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A Guide To Different Tripod Heads and When You Need Them

Getting the perfect tripod for your style of shooting and the genre you most commonly shoot can be a little tricky. Here is a guide to the different tripod heads you can buy and what each of them is used for.

Tripods are a tricky area for photographers, beginners through to professionals. They aren't nearly as sexy as a new camera body or a new lens, and they aren't even as interesting as a new filter set. All you want a tripod for is to keep your camera still when you take a shot, so why would anyone want to spend time researching and then lots of money on a top of the range tripod?!

Well, it's difficult to overstate how important they are if you are using tripods regularly. When I first started out, my father-in-law went up into his loft and pulled out his tripod from when he did photography in the 1970s. Perfect, I thought, now I don't have to buy one. I attached my camera to it and it stood proud and tall in the living room, awaiting instructions. Then I took it out for an early morning landscape excursion.

I noticed a few things straight away. Firstly, it weighed an ungodly amount and didn't pack down very small either. Secondly, despite being cumbersome, it wasn't sturdy and in the strong wind, I had to brace it; funnily enough, I didn't want to be my tripod's tripod. Thirdly, it was really finicky to adjust, particularly in poor weather. Eventually, I just invested in a Manfrotto with a ball head and the difference it made was incredible. It was smaller, lighter, far more sturdy, easily adjusted, and so on. It felt like a boring purchase but few items you can buy in photography will impact your quality of life more than a good tripod.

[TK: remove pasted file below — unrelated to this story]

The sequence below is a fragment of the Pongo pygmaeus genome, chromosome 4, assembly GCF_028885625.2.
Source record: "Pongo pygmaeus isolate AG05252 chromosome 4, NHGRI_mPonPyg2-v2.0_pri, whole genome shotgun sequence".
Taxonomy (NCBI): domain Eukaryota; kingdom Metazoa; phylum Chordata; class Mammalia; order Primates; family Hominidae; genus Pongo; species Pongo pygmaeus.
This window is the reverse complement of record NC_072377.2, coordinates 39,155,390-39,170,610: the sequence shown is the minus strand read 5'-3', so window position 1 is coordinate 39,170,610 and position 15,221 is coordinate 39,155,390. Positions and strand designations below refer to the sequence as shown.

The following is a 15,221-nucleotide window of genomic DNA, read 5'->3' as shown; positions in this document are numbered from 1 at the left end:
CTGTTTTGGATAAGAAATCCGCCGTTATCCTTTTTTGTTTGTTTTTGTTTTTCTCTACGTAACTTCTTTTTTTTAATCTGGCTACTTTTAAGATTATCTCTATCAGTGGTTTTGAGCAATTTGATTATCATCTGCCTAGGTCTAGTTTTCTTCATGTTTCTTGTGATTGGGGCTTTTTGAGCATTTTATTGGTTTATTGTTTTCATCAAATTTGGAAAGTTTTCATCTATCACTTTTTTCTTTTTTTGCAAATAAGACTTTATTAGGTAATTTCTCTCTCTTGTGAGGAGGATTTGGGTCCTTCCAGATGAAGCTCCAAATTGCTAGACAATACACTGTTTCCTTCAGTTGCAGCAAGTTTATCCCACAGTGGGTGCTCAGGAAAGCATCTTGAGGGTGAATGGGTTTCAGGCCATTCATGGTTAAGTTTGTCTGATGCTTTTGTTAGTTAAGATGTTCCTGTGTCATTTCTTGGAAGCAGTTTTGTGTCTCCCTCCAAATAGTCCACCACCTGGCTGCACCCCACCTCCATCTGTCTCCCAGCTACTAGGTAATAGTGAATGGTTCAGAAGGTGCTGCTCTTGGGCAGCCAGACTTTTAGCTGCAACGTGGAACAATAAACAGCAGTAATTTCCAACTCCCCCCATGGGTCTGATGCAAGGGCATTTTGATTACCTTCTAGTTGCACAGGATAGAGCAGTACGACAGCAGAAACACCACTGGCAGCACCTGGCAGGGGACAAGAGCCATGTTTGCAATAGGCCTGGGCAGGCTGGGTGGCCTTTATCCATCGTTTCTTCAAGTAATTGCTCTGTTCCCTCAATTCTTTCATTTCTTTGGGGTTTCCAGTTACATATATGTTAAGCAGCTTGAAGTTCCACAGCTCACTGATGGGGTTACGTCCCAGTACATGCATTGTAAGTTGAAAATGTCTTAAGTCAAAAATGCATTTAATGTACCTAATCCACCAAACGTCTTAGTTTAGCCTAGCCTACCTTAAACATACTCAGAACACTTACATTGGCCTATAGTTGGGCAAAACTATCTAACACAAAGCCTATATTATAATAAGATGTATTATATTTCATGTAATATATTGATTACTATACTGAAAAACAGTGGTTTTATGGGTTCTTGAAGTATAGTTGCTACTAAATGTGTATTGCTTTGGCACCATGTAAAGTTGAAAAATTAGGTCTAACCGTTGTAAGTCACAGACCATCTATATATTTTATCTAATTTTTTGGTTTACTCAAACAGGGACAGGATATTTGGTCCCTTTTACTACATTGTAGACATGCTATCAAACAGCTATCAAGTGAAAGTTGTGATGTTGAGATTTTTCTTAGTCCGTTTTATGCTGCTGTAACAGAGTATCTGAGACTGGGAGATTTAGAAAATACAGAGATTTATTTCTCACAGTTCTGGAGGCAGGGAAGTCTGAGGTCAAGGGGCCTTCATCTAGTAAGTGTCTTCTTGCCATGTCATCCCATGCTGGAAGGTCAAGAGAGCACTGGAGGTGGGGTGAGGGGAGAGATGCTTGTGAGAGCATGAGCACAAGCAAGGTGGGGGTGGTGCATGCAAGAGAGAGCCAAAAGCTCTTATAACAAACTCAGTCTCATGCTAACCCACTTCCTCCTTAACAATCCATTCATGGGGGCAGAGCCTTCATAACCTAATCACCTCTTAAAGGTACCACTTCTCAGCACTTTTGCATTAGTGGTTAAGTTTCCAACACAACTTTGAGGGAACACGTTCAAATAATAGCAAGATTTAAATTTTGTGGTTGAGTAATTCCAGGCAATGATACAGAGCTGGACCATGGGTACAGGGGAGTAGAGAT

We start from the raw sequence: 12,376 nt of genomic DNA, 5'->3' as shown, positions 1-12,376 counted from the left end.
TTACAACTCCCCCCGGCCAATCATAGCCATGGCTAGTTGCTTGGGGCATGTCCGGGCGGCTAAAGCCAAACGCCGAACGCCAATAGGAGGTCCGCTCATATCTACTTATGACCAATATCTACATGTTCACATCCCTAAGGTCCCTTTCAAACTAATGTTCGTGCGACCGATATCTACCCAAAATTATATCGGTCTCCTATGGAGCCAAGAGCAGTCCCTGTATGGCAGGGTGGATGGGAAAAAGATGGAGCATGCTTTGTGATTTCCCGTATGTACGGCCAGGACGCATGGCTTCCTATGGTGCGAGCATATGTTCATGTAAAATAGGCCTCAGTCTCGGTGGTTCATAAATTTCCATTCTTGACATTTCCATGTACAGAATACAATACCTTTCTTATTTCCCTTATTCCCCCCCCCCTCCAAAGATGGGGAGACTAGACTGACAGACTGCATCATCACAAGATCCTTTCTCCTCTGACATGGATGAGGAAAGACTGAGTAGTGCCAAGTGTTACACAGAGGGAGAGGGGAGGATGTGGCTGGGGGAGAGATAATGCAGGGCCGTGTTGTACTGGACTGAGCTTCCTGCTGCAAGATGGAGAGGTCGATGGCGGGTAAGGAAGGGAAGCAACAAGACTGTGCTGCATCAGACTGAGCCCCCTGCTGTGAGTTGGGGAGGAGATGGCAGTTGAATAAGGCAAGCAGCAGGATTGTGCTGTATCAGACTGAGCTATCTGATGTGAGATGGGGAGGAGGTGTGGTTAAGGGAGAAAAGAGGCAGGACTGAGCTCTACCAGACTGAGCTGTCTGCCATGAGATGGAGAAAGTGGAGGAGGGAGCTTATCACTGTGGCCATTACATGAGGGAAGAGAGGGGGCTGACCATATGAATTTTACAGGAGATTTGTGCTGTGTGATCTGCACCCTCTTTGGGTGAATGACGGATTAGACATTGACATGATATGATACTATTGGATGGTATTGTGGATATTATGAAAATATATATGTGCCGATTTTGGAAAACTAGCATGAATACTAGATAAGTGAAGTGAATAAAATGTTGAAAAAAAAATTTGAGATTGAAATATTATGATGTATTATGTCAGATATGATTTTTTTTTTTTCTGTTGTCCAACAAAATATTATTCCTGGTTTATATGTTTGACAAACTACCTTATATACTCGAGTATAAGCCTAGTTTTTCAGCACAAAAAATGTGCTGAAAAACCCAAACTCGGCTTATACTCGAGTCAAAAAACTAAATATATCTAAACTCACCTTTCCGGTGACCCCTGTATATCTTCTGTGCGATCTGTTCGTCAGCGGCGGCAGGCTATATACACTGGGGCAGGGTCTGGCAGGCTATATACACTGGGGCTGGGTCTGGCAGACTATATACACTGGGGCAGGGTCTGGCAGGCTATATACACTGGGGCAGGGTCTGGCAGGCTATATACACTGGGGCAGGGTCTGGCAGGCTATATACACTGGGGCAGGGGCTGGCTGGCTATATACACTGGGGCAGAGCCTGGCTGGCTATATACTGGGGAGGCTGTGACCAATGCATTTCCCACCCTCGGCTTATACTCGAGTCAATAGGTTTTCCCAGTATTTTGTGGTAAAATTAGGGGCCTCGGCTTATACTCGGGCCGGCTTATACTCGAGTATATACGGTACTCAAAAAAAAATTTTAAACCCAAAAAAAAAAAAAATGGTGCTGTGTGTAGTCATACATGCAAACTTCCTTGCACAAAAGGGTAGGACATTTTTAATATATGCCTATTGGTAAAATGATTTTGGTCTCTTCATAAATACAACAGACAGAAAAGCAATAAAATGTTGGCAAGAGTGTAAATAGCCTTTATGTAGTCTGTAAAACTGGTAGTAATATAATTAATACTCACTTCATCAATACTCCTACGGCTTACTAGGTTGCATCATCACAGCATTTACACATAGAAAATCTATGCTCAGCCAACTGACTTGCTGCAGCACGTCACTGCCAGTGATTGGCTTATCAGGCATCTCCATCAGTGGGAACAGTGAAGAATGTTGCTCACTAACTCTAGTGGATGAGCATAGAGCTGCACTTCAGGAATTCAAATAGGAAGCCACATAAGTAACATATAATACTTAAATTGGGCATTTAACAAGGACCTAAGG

Then comes the tripod head. I will let Mike Smith go through them, but a ball head — which is the most common — is far from your only option and it might not even be right for what you do!

Robert K Baggs's picture

Robert K Baggs is a professional portrait and commercial photographer, educator, and consultant from England. Robert has a First-Class degree in Philosophy and a Master's by Research. In 2015 Robert's work on plagiarism in photography was published as part of several universities' photography degree syllabuses.

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A video EVERYONE should watch before purchase! One thing to add is the center post of a tripod or the top of the tripod just under the head, a leveling half ball. Not an immediate need but many times you find yourself on unlevel ground or hillside or slope it's better than working the legs getting level. Really a need if ever you are going to do panoramas. The nice thing with a fluid head is you tilt it up to see a level right on the top, also Manfrotto has a leveling center post along with the smaller travel Befree live in comes with it and a fluid head is good for the long run and single row panos but for multi row panos the nodal panorama pan head. A tripod and heads will fill a closet over the years so study before a buy!!

If you want a solid tripod for cheap with a fluid head look up the "Ravelli AVTP Professional 55" 65mm Video Camera Tripod with Fluid Drag Head" for $130 rated at 27 lbs (12.2 kilos) on Amazon. It has a 65mm bowl so if you want a half ball conversion to flat for a gimble or ball head you'll need to order that part from China since 65mm is much rarer than 75mm. Search "65mm Bowl Ball to Flat Adapter" on eBay for about $30. It's a solid tripod that doesn't even notice my 11 lb. video camera. You'll see some reviews against the fluid head but they're older reviews and mine works perfectly.

or a nodal head especially. you should make notes for each lens /camera combination as to the position relative to the markings on the mm scale on the arms